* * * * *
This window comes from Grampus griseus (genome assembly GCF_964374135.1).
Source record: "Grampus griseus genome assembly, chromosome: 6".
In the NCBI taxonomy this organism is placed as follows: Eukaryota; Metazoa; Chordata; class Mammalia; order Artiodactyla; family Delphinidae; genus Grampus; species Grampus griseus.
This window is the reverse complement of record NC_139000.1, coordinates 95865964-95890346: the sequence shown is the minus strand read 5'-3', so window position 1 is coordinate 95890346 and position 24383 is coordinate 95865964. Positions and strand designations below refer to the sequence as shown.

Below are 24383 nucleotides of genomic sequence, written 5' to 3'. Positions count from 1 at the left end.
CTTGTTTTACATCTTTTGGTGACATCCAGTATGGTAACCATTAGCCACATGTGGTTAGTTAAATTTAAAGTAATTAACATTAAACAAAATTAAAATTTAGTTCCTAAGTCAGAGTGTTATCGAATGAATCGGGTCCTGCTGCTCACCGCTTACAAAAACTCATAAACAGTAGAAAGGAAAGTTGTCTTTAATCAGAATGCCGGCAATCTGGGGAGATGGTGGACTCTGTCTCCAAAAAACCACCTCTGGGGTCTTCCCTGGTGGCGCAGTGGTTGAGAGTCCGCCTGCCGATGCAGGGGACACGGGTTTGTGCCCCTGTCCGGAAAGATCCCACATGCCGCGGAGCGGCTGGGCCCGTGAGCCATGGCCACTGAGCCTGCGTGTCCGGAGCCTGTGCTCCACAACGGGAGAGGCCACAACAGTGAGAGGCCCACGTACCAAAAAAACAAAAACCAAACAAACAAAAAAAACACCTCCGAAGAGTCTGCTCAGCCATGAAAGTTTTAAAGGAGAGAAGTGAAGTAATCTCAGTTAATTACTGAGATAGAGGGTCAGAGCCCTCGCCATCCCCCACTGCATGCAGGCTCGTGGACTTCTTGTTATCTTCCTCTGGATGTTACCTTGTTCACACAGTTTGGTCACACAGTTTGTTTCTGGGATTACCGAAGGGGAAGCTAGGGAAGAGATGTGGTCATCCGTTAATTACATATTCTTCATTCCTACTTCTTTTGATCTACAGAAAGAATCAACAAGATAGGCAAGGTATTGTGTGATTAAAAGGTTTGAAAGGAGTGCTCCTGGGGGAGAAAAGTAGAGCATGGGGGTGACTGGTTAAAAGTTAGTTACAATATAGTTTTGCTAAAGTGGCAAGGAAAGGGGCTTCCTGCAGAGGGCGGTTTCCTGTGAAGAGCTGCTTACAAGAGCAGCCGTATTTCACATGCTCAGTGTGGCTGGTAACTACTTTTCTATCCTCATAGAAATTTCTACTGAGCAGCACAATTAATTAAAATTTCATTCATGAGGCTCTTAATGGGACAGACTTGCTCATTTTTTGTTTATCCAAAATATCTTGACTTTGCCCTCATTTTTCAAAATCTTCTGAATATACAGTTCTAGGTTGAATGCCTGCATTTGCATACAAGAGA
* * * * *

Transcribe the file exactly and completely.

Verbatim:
This window comes from Grampus griseus (genome assembly GCF_964374135.1).
Source record: "Grampus griseus genome assembly, chromosome: 6".
In the NCBI taxonomy this organism is placed as follows: Eukaryota; Metazoa; Chordata; class Mammalia; order Artiodactyla; family Delphinidae; genus Grampus; species Grampus griseus.
This window is the reverse complement of record NC_139000.1, coordinates 95865964-95890346: the sequence shown is the minus strand read 5'-3', so window position 1 is coordinate 95890346 and position 24383 is coordinate 95865964. Positions and strand designations below refer to the sequence as shown.

Below are 24383 nucleotides of genomic sequence, written 5' to 3'. Positions count from 1 at the left end.
CTTGTTTTACATCTTTTGGTGACATCCAGTATGGTAACCATTAGCCACATGTGGTTAGTTAAATTTAAAGTAATTAACATTAAACAAAATTAAAATTTAGTTCCTAAGTCAGAGTGTTATCGAATGAATCGGGTCCTGCTGCTCACCGCTTACAAAAACTCATAAACAGTAGAAAGGAAAGTTGTCTTTAATCAGAATGCCGGCAATCTGGGGAGATGGTGGACTCTGTCTCCAAAAAACCACCTCTGGGGTCTTCCCTGGTGGCGCAGTGGTTGAGAGTCCGCCTGCCGATGCAGGGGACACGGGTTTGTGCCCCTGTCCGGAAAGATCCCACATGCCGCGGAGCGGCTGGGCCCGTGAGCCATGGCCACTGAGCCTGCGTGTCCGGAGCCTGTGCTCCACAACGGGAGAGGCCACAACAGTGAGAGGCCCACGTACCAAAAAAACAAAAACCAAACAAACAAAAAAAACACCTCCGAAGAGTCTGCTCAGCCATGAAAGTTTTAAAGGAGAGAAGTGAAGTAATCTCAGTTAATTACTGAGATAGAGGGTCAGAGCCCTCGCCATCCCCCACTGCATGCAGGCTCGTGGACTTCTTGTTATCTTCCTCTGGATGTTACCTTGTTCACACAGTTTGGTCACACAGTTTGTTTCTGGGATTACCGAAGGGGAAGCTAGGGAAGAGATGTGGTCATCCGTTAATTACATATTCTTCATTCCTACTTCTTTTGATCTACAGAAAGAATCAACAAGATAGGCAAGGTATTGTGTGATTAAAAGGTTTGAAAGGAGTGCTCCTGGGGGAGAAAAGTAGAGCATGGGGGTGACTGGTTAAAAGTTAGTTACAATATAGTTTTGCTAAAGTGGCAAGGAAAGGGGCTTCCTGCAGAGGGCGGTTTCCTGTGAAGAGCTGCTTACAAGAGCAGCCGTATTTCACATGCTCAGTGTGGCTGGTAACTACTTTTCTATCCTCATAGAAATTTCTACTGAGCAGCACAATTAATTAAAATTTCATTCATGAGGCTCTTAATGGGACAGACTTGCTCATTTTTTGTTTATCCAAAATATCTTGACTTTGCCCTCATTTTTCAAAATCTTCTGAATATACAGTTCTAGGTTGAATGCCTGCATTTGCATACAAGAGA